A few Blogs ago I wrote about risk taking and the engineering profession. Most of our engineering choices are not the stuff of life-and-death dramas. But there’s plenty of room for catastrophes.
In the dark ages of embedded development there were no standardized operating systems, no common code, and precious little memory to stuff the code and data into. But we’re now in the age of enlightenment. There’s plenty of cheap memory available in nearly every consumer product, tons of inexpensive libraries are readily available and operating systems are common in products from MP3 players to cell phones.
On the face of it, the change from the "old days" is for the better. Or is it?
Open source may be great for improving productivity but it’s horrible for product security. I know, some folks believe that more engineers working on code makes it more robust and hack proof. But that just isn’t so. The point of vulnerability simply changes. And the attractiveness of hacking a cell phone is just too much for bright, young engineering types to ignore.
For example, the A780 mobile is a quad-band GSM smartphone including an external keypad. Key features include EDGE high-speed data, large QVGA touchscreen, Linux OS, megapixel camera with video capture, Bluetooth, Java 2.0, MP3 player, TransFlash card slot, and wireless email and calendar sync. Just the product that gets your mouth watering with the thoughts of what can be done with it.
Enter the hackers. So what have they been able to do? They know the keycodes of every keypad and button/wheel on the device, they can control the touch screen, framebuffer. and the three different backlights. They know a lot about the architecture of the phone. The Xscale prcoessor (PXA270 Belverde) actually uses USB to talk to the Neptune chip. Neptune is a DSP with a synthesized ARM7TDMI on-chip. The PXA270 runs in host mode, the Neptune in device mode. They’ve discovered the debugging callbacks in the stock kernel. So by registering a simple kernel module with the usb rx/tx functions, they now have hexdumps of the usb traffic between those two chips (also called AP and BP).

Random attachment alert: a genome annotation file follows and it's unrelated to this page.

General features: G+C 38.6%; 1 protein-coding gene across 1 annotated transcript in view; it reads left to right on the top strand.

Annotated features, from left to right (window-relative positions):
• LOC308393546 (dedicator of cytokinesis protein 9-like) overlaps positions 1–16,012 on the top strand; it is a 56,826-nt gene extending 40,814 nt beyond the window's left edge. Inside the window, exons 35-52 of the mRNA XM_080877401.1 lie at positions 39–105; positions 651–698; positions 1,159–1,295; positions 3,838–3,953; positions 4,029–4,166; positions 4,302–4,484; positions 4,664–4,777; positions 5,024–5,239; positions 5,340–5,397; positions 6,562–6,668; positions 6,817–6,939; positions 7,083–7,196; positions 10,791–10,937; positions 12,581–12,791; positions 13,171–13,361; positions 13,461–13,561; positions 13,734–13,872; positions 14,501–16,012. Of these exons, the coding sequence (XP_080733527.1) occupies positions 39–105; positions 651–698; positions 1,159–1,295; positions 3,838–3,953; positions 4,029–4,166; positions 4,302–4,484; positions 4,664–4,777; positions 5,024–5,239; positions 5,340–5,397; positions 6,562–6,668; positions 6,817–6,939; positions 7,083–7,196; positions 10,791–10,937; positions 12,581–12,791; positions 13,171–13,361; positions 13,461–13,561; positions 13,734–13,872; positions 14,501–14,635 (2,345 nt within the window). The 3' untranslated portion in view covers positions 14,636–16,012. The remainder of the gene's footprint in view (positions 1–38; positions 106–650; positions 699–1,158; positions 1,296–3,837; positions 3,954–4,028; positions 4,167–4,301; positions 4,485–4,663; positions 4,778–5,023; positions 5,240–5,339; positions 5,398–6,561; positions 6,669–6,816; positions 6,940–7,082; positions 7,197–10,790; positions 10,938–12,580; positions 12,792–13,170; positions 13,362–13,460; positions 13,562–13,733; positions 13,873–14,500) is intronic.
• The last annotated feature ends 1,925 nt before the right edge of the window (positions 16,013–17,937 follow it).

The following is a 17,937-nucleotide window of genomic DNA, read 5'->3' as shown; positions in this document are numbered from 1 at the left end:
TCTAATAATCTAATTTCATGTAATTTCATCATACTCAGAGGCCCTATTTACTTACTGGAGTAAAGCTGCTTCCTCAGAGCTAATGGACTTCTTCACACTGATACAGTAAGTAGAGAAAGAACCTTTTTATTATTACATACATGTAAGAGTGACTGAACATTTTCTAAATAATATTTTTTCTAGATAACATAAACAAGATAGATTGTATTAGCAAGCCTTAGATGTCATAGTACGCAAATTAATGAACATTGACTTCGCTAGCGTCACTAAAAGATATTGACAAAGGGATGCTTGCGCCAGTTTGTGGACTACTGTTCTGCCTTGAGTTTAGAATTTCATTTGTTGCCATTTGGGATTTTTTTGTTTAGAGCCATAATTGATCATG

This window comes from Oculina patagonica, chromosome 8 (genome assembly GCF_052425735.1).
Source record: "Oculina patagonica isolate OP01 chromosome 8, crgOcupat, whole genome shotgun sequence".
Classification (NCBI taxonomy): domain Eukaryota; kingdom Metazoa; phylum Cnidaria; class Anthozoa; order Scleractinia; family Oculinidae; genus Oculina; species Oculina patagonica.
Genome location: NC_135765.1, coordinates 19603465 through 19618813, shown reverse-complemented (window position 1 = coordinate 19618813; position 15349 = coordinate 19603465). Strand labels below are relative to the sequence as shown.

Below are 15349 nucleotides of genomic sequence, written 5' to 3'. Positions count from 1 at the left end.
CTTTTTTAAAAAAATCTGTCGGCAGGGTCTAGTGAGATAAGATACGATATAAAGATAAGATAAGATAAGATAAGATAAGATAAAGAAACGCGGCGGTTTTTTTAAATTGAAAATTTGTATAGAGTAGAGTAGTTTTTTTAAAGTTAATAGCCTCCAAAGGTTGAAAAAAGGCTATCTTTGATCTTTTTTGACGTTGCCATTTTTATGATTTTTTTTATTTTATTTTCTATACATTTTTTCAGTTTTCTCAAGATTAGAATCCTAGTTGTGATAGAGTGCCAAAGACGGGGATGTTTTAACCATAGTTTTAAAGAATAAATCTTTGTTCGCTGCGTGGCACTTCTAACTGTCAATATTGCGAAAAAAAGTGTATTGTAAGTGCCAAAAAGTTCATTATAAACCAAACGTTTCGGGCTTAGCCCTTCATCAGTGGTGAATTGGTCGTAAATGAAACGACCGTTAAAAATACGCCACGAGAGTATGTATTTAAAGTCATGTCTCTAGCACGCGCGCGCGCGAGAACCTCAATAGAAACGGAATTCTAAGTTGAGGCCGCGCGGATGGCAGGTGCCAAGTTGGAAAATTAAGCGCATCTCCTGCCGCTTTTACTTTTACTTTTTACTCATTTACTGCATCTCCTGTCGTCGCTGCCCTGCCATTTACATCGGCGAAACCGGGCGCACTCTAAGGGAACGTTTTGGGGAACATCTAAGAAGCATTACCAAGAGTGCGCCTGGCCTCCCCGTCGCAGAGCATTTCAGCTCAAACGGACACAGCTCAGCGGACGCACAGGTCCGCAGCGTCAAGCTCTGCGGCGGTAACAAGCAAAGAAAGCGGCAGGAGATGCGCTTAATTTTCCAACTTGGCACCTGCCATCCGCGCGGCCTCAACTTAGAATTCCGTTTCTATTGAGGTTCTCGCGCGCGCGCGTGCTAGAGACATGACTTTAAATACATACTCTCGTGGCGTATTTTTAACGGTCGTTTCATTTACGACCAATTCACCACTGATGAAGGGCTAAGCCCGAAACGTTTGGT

Not very dangerous right? These hackers are just trying to expand the capabilities of the phone. But, it won't be long before a virus is written to attack the phone. Maybe the virus will play a raspberry noise on a specific date. But perhaps it will disable 911 calls, or create a bridge so others can listen to your call.
It's easy to dismiss the possibility of hacking a phone. But as engineers our job is to eliminate risk. Next time you're developing a consumer product think like a hacker – and plug the holes. At least it will complicate the hacking process.
Finding out the perceived frequency response of your combined headphone/ear 'system' and compensating for it using parametric equalization can offer some eye-opening benefits. But finding an EQ solution isn't always easy.
Join our online Radio Show on Friday 11th July starting at 2:00pm Eastern, when EETimes editor of all things fun and interesting, Max Maxfield, and embedded systems expert, Jack Ganssle, will debate as to just what is, and is not, and embedded system.